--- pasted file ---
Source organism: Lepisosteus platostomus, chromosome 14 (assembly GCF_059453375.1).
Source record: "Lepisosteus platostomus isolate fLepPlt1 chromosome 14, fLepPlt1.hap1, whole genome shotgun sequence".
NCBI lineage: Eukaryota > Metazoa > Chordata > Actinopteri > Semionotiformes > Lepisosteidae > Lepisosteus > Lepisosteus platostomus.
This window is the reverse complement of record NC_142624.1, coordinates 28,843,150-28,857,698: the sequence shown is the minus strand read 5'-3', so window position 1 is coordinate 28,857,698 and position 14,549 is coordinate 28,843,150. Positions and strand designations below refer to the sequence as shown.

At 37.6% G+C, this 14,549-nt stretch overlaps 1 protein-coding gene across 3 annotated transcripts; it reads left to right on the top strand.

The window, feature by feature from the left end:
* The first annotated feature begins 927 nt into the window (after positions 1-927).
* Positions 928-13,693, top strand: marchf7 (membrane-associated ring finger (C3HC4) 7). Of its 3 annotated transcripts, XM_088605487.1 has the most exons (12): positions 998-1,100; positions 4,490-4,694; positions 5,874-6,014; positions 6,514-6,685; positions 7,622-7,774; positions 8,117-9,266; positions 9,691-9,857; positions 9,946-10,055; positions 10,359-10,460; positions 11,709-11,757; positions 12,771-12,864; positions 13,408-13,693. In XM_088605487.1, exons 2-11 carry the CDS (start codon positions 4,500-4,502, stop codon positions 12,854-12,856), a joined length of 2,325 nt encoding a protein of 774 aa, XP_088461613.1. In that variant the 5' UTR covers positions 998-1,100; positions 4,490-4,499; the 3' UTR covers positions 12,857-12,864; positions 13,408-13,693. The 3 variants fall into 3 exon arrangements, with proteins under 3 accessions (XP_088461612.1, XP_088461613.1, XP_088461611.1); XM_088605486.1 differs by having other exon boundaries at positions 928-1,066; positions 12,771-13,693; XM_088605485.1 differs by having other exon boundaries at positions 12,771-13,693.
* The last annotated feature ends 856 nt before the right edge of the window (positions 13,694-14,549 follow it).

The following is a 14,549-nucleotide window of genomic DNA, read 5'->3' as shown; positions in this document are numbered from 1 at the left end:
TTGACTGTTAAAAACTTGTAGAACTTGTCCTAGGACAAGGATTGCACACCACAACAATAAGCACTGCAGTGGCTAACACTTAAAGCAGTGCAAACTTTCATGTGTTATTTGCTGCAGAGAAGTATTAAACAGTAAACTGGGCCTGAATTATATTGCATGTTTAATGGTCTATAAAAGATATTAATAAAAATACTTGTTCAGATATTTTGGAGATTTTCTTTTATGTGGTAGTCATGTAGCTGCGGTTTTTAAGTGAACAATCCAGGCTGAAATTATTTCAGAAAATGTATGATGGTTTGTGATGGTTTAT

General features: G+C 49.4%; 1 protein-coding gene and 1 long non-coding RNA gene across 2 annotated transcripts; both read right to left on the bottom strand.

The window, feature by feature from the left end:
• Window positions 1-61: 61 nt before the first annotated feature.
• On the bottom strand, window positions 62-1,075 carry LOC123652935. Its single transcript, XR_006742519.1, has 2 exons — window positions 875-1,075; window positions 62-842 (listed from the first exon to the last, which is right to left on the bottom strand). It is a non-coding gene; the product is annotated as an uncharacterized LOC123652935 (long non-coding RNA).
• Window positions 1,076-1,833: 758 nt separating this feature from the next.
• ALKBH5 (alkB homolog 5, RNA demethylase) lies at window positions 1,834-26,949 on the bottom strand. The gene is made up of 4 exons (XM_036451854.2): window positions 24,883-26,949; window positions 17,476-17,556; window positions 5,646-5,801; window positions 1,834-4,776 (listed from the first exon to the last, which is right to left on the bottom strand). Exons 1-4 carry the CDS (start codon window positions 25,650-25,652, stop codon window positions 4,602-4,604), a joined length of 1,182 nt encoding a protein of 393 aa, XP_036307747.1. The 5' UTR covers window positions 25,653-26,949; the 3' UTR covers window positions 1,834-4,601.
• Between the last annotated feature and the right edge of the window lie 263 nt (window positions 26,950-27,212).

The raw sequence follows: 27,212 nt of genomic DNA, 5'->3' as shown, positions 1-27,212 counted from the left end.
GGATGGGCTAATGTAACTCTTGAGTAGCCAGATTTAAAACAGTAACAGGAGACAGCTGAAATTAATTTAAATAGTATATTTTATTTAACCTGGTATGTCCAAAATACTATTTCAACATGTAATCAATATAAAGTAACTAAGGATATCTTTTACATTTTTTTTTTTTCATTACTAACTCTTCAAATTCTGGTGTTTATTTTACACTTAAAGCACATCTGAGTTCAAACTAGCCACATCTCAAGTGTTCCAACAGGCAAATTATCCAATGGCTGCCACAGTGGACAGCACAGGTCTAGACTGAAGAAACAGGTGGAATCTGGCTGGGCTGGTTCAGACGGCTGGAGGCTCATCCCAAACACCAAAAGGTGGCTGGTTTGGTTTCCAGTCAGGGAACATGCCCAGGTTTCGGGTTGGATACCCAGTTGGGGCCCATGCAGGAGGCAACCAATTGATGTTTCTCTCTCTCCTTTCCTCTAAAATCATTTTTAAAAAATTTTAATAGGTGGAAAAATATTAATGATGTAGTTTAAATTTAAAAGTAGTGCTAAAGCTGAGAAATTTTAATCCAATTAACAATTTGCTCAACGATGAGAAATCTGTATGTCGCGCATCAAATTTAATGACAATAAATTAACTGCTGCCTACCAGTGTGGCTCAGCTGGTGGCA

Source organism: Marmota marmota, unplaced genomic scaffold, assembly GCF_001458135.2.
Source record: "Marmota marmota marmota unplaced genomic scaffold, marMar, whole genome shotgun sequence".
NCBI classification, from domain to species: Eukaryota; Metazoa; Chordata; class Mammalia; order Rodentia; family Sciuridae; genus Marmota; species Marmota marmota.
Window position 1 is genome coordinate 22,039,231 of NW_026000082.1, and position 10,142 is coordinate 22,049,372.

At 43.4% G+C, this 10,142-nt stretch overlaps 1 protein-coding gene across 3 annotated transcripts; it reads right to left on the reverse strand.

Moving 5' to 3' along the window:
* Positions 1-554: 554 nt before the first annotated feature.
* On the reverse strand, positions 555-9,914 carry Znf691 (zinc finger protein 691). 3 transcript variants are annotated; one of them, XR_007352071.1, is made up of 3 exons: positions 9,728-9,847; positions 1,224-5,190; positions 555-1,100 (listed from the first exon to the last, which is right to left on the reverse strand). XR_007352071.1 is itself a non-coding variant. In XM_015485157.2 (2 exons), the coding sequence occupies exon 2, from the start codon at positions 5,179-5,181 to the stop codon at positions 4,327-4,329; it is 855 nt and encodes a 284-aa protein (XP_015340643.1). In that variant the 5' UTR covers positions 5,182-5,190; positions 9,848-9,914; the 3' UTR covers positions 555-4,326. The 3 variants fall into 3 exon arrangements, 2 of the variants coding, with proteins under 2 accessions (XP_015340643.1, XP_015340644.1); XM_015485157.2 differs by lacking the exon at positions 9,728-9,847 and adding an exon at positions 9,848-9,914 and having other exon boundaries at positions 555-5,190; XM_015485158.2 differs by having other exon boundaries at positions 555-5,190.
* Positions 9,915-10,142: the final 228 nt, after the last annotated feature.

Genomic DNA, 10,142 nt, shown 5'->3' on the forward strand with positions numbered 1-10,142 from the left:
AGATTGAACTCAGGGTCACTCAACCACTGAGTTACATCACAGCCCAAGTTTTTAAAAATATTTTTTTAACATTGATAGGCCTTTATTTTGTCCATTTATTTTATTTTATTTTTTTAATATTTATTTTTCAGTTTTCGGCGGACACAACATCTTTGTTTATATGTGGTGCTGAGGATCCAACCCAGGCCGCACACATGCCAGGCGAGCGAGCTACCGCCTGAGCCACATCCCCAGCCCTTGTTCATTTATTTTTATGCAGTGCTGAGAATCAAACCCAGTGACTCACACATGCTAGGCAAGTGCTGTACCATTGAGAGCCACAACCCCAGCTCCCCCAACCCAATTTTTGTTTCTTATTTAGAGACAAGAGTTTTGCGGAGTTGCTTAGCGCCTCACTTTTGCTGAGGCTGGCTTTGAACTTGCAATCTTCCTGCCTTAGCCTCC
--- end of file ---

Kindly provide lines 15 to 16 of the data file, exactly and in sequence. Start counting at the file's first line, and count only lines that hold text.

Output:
• On the bottom strand, window positions 62-1,075 carry LOC123652935. Its single transcript, XR_006742519.1, has 2 exons — window positions 875-1,075; window positions 62-842 (listed from the first exon to the last, which is right to left on the bottom strand). It is a non-coding gene; the product is annotated as an uncharacterized LOC123652935 (long non-coding RNA).
• Window positions 1,076-1,833: 758 nt separating this feature from the next.